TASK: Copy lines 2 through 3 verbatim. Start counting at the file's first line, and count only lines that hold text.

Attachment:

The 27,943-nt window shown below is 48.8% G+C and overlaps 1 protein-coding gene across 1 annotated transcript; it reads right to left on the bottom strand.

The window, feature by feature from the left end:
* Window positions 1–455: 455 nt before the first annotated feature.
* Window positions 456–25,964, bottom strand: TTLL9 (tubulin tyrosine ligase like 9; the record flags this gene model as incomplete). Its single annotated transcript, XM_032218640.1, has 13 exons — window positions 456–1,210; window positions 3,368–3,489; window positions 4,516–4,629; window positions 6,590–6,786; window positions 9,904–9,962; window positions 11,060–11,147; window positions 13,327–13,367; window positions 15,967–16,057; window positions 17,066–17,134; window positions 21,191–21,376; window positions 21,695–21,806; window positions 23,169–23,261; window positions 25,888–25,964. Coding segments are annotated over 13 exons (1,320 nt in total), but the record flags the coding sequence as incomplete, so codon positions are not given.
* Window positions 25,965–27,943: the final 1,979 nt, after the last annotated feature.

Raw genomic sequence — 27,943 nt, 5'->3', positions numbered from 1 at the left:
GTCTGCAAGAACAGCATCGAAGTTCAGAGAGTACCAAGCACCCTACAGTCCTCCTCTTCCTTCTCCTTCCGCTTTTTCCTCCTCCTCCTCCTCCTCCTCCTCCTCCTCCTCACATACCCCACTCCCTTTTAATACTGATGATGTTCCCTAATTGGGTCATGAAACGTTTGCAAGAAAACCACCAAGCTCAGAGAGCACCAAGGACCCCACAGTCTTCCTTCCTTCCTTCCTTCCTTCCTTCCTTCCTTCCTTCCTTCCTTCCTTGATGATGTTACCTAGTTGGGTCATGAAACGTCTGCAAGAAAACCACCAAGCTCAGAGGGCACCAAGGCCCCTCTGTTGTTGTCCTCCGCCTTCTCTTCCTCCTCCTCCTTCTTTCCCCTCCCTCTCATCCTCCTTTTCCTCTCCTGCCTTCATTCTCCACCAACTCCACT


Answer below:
The window, feature by feature from the left end:
* Window positions 1–455: 455 nt before the first annotated feature.